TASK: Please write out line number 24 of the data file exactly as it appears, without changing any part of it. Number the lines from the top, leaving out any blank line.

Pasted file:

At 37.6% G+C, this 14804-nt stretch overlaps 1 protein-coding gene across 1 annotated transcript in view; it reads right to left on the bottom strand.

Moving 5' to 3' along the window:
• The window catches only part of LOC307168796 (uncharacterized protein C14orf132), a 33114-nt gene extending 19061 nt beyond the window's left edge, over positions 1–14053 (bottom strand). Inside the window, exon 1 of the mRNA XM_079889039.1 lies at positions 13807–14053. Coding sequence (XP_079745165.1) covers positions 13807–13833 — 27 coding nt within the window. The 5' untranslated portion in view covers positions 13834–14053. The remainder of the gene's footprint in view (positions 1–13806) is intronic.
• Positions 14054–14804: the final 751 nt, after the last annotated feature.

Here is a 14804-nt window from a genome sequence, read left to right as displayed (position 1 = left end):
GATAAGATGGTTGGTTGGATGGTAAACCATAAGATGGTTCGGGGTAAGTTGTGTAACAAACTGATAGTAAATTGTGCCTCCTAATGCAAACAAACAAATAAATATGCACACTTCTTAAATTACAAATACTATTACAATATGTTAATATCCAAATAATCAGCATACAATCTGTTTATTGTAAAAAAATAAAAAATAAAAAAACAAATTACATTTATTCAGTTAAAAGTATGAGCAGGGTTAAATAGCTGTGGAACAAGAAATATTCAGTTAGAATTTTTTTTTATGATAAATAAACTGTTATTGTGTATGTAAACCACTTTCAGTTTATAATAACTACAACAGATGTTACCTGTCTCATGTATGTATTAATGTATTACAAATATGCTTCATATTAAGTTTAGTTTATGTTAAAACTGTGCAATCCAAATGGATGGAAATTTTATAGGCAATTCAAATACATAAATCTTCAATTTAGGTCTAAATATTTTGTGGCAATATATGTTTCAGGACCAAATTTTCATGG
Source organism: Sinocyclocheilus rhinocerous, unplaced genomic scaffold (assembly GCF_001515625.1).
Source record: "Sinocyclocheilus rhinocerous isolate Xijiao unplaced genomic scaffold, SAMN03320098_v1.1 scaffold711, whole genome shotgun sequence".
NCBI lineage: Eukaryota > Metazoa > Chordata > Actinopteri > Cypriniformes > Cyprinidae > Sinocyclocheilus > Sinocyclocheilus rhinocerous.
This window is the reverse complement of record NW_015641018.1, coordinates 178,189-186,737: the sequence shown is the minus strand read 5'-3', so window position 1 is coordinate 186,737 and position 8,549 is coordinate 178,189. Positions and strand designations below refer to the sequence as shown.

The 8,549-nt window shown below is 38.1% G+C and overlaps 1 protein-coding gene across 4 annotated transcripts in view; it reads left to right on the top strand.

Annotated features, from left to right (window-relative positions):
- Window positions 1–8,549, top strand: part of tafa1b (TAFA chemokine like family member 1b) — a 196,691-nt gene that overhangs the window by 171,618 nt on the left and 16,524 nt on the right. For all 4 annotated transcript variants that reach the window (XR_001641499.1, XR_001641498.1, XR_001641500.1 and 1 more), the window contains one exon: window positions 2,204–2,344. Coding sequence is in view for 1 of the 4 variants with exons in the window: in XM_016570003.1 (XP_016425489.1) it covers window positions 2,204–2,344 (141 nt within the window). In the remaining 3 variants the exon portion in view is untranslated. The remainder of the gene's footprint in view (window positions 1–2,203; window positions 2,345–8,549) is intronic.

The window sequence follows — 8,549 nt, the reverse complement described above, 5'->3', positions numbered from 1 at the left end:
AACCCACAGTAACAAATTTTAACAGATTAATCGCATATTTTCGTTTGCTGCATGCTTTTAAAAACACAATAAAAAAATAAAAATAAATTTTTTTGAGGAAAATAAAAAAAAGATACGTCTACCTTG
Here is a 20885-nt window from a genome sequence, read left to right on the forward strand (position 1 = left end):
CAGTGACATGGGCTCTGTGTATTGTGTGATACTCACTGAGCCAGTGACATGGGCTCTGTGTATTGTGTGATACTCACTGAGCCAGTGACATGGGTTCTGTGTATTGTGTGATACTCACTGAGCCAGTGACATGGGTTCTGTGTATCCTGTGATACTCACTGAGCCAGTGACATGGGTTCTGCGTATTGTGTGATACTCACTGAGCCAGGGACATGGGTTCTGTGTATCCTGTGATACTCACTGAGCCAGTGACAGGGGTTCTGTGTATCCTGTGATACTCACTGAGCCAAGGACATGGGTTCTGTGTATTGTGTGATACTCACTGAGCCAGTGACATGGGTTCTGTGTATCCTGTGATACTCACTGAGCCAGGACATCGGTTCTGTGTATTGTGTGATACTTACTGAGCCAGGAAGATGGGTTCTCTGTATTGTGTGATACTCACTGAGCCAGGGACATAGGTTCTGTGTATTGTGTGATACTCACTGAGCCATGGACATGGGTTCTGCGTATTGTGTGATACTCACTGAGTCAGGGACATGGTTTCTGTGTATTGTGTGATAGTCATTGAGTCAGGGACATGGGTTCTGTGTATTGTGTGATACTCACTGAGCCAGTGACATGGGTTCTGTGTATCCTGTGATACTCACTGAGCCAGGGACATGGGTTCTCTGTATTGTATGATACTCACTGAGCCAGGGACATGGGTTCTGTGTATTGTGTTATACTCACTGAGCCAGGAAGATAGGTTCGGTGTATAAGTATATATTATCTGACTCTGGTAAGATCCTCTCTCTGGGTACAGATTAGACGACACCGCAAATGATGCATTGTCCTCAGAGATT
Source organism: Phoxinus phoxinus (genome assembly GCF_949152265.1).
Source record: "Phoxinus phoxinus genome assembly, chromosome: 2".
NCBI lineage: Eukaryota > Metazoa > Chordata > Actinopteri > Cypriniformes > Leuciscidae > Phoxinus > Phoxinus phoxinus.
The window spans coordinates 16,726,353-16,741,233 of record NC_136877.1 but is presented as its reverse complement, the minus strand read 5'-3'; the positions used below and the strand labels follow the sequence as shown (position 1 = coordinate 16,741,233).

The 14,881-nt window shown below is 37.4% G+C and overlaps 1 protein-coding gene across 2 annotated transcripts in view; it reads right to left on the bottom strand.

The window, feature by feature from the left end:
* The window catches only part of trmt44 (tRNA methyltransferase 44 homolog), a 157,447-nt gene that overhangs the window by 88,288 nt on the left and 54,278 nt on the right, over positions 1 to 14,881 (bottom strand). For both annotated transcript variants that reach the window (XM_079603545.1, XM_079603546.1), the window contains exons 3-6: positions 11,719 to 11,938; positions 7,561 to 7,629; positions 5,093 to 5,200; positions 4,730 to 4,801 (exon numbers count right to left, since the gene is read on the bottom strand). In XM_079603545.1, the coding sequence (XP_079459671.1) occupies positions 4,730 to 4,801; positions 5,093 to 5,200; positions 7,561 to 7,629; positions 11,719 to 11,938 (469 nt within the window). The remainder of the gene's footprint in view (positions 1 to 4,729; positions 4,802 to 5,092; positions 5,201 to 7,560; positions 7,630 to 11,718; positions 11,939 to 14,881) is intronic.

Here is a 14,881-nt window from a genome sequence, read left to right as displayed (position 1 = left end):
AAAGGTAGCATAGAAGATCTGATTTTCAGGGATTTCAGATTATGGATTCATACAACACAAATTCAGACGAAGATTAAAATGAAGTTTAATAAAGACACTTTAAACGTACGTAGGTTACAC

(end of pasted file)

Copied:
* The window catches only part of trmt44 (tRNA methyltransferase 44 homolog), a 157,447-nt gene that overhangs the window by 88,288 nt on the left and 54,278 nt on the right, over positions 1 to 14,881 (bottom strand). For both annotated transcript variants that reach the window (XM_079603545.1, XM_079603546.1), the window contains exons 3-6: positions 11,719 to 11,938; positions 7,561 to 7,629; positions 5,093 to 5,200; positions 4,730 to 4,801 (exon numbers count right to left, since the gene is read on the bottom strand). In XM_079603545.1, the coding sequence (XP_079459671.1) occupies positions 4,730 to 4,801; positions 5,093 to 5,200; positions 7,561 to 7,629; positions 11,719 to 11,938 (469 nt within the window). The remainder of the gene's footprint in view (positions 1 to 4,729; positions 4,802 to 5,092; positions 5,201 to 7,560; positions 7,630 to 11,718; positions 11,939 to 14,881) is intronic.